How did race, gender, employment, and other characteristics condition people's responses to revolutionary activities during the American Revolution? In this activity, students take on different personas and consider whether they would support a boycott of British goods.
Pia Sörensen detailed out this month-long procedure for Science and Cooking students' final projects, which involve a report and a presentation on a food science related topic of a student groups' choice.
This was a semester long project. Throughout the semester, graduate students (many of whom had little previous exposure to the course material) studied the history of Chinese music theory, the Jesuit missionaries who transmitted it back to western Europe, and the reception of Chinese culture there in the 18th century.
In Jerusha Achterberg's first and second Expos workshops of the semester, she chooses two paper drafts from the section and all the other students read and comment on those two papers. The authors also serve as the moderators for each other's discussion.
In Jacob Barandes' Physics 302, students are driven to learn how to teach and communicate physics by giving small, mini-lessons throughout the semester. They are then driven to perform a longer lesson as a final project to show what they have learned during the term.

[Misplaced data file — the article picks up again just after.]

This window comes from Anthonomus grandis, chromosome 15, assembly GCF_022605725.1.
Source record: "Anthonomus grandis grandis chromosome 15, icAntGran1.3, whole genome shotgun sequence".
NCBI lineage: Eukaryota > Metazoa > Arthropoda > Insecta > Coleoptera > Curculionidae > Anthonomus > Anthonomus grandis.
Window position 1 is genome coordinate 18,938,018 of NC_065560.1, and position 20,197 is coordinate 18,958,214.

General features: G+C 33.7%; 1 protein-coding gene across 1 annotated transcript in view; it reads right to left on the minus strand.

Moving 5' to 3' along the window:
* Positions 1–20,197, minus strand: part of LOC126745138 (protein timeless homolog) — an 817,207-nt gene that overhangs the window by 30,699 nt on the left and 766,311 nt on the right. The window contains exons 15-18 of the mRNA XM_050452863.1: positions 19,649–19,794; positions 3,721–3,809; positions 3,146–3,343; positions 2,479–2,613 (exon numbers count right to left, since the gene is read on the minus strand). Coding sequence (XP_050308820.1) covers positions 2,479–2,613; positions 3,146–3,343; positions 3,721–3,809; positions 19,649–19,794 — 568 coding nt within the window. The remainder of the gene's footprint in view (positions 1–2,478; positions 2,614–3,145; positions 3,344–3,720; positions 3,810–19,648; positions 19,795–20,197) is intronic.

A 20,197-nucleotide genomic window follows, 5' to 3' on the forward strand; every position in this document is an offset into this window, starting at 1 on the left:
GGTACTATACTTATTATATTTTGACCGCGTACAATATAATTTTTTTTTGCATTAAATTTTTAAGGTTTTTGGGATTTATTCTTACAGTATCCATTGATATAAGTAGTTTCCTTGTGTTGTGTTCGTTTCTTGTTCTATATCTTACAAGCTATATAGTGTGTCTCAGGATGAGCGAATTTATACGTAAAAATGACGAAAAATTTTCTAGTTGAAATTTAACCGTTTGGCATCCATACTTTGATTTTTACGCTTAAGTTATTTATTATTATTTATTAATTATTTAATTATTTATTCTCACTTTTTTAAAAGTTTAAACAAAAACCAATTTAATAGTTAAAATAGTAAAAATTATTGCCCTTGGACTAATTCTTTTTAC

Students in Caroline Light's general education course, Sex and the Citizen, create five-minute visual essays in response to Brenda Weber's, Makeover Nation. In order to do this assignment, students must complete the assigned reading and gain familiarity with iMovie, Prezi, or PowerPoint. These visual essays or makeover parodies are meant to address issues of identity and citizenship central to the course.
Student groups are each assigned a region experiencing a humanitarian crisis for research. They produce a visual timeline representing the processes precipitating and leading up to the crisis and the relief efforts undertaken in response. As a final project, each group produces an infographic representing a theme or a typology it observes across the different crises explored throughout the timeline exercise.
Dr. Michael Heller created this project for a World Music Class for International Students taught at University of Massachusetts, Boston. Students were encouraged to develop traditional academic skills and new media skills in this World Music YouTube Culture Show Project, by incorporating written word, public speaking, and storytelling tools like Zeega, Powerpoint, or Meograph in this project.